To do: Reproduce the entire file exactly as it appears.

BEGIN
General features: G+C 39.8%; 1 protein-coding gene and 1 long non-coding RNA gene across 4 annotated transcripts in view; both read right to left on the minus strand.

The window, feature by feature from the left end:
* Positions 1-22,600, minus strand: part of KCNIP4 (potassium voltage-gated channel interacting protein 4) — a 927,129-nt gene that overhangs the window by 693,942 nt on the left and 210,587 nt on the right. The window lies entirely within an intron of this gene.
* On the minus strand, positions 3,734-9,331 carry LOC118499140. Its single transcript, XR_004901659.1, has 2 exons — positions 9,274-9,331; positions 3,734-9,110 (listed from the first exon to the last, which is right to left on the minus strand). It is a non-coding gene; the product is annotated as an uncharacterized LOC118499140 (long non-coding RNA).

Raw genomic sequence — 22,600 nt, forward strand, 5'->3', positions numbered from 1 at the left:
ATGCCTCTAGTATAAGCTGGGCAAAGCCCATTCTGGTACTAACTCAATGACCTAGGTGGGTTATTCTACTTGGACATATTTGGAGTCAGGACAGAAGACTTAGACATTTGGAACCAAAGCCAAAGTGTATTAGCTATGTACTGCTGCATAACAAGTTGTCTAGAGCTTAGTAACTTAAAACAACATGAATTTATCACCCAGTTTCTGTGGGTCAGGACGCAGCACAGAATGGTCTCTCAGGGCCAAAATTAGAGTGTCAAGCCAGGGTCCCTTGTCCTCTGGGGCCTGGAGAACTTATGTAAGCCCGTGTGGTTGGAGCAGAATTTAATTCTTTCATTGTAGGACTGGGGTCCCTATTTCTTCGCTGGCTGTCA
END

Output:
General features: G+C 39.8%; 1 protein-coding gene and 1 long non-coding RNA gene across 4 annotated transcripts in view; both read right to left on the minus strand.

The window, feature by feature from the left end:
* Positions 1-22,600, minus strand: part of KCNIP4 (potassium voltage-gated channel interacting protein 4) — a 927,129-nt gene that overhangs the window by 693,942 nt on the left and 210,587 nt on the right. The window lies entirely within an intron of this gene.
* On the minus strand, positions 3,734-9,331 carry LOC118499140. Its single transcript, XR_004901659.1, has 2 exons — positions 9,274-9,331; positions 3,734-9,110 (listed from the first exon to the last, which is right to left on the minus strand). It is a non-coding gene; the product is annotated as an uncharacterized LOC118499140 (long non-coding RNA).

Raw genomic sequence — 22,600 nt, forward strand, 5'->3', positions numbered from 1 at the left:
ATGCCTCTAGTATAAGCTGGGCAAAGCCCATTCTGGTACTAACTCAATGACCTAGGTGGGTTATTCTACTTGGACATATTTGGAGTCAGGACAGAAGACTTAGACATTTGGAACCAAAGCCAAAGTGTATTAGCTATGTACTGCTGCATAACAAGTTGTCTAGAGCTTAGTAACTTAAAACAACATGAATTTATCACCCAGTTTCTGTGGGTCAGGACGCAGCACAGAATGGTCTCTCAGGGCCAAAATTAGAGTGTCAAGCCAGGGTCCCTTGTCCTCTGGGGCCTGGAGAACTTATGTAAGCCCGTGTGGTTGGAGCAGAATTTAATTCTTTCATTGTAGGACTGGGGTCCCTATTTCTTCGCTGGCTGTCA